Table 1

Niche-cluster membership of 604 data point localities itemized per species of Bulbophyllum clade C (sects. Bifalcula, Calamaria, Humblotiorchis), and outgroups, used as tip-states for the reconstruction of ancestral niche states A, B, and C (see Fig. 4). Note, two clade C species are not included in the present study (i.e., B. cryptostachium Schltr., B. sp. nov.F’)

  

Niche states

 

Coding

Section/species

A

B

C

 

Bifalcula

    

B. capuronii Bosser

0

4

0

B

B. complanatum a H.Perrier

11

0

0

A

B. implexum Jum. & H.Perrier

12

0

0

A

B. minutum Thouars

0

12

0

B

B. sp. nov. A

0

3

0

B

B. sp. nov. B

0

0

1

C

Calamaria

    

B. bicoloratum a Schltr.

3

10

43

C

B. cirrhoglossum H.Perrier

0

4

0

B

B. elliotii Rolfe

1

19

0

B

B. erectum a Thouars

21

48

0

AB

B. hildebrandtii Rchb.f.

17

0

14

AC

B. histrionicum G.A.Fischer & P.J.Cribb

20

0

0

A

B. incurvum Thouars

0

0

5

C

B. lecouflei Bosser

2

3

0

AB

B. luteobracteatum Jum. & H.Perrier

0

0

4

C

B. malawiense B.Morris

0

0

2

C

B. obtusatum a (Jum. & H.Perrier) Schltr.

1

0

9

C

B. occultum a Thouars

1

61

86

BC

B. pervillei Rolfe

0

18

0

B

B. pusillum a (H.Perrier) G.A.Fischer & P.J.Cribb

2

2

35

C

B. quadrifarium a Rolfe

0

11

1

B

B. rubrum Jum. & H.Perrier

9

0

0

A

B. ruginosum H.Perrier

0

0

3

C

B. senghasii G.A.Fischer & A.Sieder

1

0

0

A

B. sp. nov. C

0

7

0

B

B. sp. nov. D

0

0

1

C

B. sp. nov. E1

12

0

0

A

B. sp. nov. E2

1

0

0

A

B. trifarium Rolfe

8

0

2

A

Humblotiorchis

    

B. humblotii a Rolfe

4

35

6

B

Alcistachys

    

B. variegatum Thouars

0

12

3

B

Inversiflorum

    

B. cardiobulbum Bosser

0

0

10

C

Kainochilus

    

B. horizontale Bosser

0

0

4

C

aClade C species polymorphic for (outcrossing/selfing) mating type [71]

The present study capitalizes on a nearly complete molecular phylogeny of clade C (comprised of 30 spp. plus one outgroup species each of related sects. Alcistachys, Kainochilus, and Inversiflorum; Table 1) as previously reconstructed from an eight-gene dataset of five plastid and three nuclear markers [59]. Phylogenetic analyses, using maximum parsimony (MP) (Paup* v. 4.0b10, [72]) and Bayesian inference (BI) (Mrbayes v. 3.1.2, [73]), were conducted on the combined plastid/nuclear dataset (6505 bp in total). Bayesian posterior probability (PP > 0.95) and parsimony bootstrap percentage (BP ≥ 85) were used as estimates of strong clade support. The trees retrieved identified sects. Bifalcula (6 spp.) and Humblotiorchis (1 sp.) as successive sister taxa to sect. Calamaria (23 spp.). An estimate of absolute age for each node was obtained from a relaxed molecular clock analysis in Beast v. 1.6.1 [74] using multiple fossils and geological events for calibration (for details see [59]). The resulting maximum clade credibility (MCC) chronogram is used here to represent the clade C phylogeny and to trace the history of niche shifts across this phylogeny (see below).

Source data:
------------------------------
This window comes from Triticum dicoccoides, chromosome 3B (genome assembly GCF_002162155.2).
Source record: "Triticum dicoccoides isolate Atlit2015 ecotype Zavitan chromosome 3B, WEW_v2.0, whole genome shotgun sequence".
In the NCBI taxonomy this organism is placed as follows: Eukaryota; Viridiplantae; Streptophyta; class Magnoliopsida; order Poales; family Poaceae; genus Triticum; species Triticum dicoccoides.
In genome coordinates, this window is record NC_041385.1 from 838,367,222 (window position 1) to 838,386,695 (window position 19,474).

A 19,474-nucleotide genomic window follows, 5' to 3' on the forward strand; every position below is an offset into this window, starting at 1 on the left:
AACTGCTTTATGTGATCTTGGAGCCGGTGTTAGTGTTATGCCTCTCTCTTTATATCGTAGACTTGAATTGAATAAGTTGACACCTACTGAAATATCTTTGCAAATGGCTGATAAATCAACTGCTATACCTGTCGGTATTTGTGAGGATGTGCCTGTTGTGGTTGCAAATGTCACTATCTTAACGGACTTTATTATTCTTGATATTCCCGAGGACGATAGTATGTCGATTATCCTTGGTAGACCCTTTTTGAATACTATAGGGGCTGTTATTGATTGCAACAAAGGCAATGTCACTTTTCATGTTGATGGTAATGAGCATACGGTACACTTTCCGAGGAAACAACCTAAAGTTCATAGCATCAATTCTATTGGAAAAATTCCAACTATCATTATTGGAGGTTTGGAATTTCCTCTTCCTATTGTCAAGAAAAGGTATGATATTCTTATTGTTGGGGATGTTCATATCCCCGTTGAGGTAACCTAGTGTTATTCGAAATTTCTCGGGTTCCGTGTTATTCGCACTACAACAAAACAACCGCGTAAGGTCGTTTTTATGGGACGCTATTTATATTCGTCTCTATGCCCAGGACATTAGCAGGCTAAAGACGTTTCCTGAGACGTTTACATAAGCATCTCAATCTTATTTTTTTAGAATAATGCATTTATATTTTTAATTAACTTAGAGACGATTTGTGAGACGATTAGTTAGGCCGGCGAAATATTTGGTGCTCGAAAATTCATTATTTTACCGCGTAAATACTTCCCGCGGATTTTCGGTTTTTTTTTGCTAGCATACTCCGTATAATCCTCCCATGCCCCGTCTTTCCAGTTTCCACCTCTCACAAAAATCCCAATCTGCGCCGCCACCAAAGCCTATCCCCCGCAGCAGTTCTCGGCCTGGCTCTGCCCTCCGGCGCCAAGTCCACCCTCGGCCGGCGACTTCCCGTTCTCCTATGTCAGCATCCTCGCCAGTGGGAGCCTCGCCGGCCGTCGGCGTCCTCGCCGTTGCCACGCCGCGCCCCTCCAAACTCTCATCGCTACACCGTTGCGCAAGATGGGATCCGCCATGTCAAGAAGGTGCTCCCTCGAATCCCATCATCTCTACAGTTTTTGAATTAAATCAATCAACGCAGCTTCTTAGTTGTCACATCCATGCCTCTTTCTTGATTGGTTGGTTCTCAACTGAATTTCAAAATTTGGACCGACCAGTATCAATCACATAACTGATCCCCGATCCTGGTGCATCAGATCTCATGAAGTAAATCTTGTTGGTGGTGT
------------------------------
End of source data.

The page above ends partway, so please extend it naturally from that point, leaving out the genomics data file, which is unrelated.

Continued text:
Identification and characterization of macroecological niches

The fundamental niche space of species or higher taxa can be separated into variables of biotic interactions and resource-consumer dynamics (‘Eltonian niche’) or into variables of broad-scale environmental conditions (‘Grinnellian niche’) [64]. The interplay between ‘Eltonian’ processes (e.g., competitive exclusion), ‘Grinnellian’ factors (e.g., climate) and others (e.g., dispersal limitation, demographic constraints), defines the realized niche [64]. For the purpose of this study we rely on a reasonable approximation of the realized niche based on climatic and elevation variables of a comprehensive locality dataset for all 30 clade C species (plus outgroups) [65, 75]. This database was assembled from two main sources: (1) own field data gathered during expeditions in Madagascar (G.A.F. and A. Sieder, Vienna) and La Réunion (A.G.); and (2) voucher specimen data (from the period 1850–2010) obtained from herbaria (G, K, MO, NEU, P, TAN, W, WU). Specimen localities without coordinates were geotagged using an internal Gazetteer of Kew Royal Botanic Gardens, topographical maps of Madagascar (1:100.000), and GoogleEarth™. We discarded duplicate presence records per species as well as implausible locality data (e.g., outside a 1 km radius of the Gazetteer locality and/or those of likely misidentified species accessions). In total, the final dataset comprised 604 georeferenced point localities (coordinates available on request), with the number per species ranging from 1 to 148 (mean ± SD, 18.84 ± 28.71).

For each locality in the database, we extracted altitude and 19 bioclimatic (‘bioclim’) data layers for current conditions (~1950–2000) at 30 arc-seconds resolution from the WorldClim database v. 1.4 ([76]; http://www.worldclim.org), using the R-package Raster v. 1.9-70 [77]. To investigate how these 604 data points group in multi-dimensional environmental space into a specific number of different clusters, we used fuzzy C-means (FCM) clustering [7881]. Compared to conventional (‘hard’) clustering methods, FCM clustering has the advantage that it allows gradual memberships to clusters measured as degrees (0, 1) [82]. This ‘degree of belonging (or fuzziness)’ is defined by a membership coefficient (m), which quantifies a data point’s membership to all the given clusters. FCM clustering is usually regarded more ‘natural’ than ‘hard’ clustering, especially when based on continuous (e.g., environmental, climatic) variables as used here [79, 81, 82].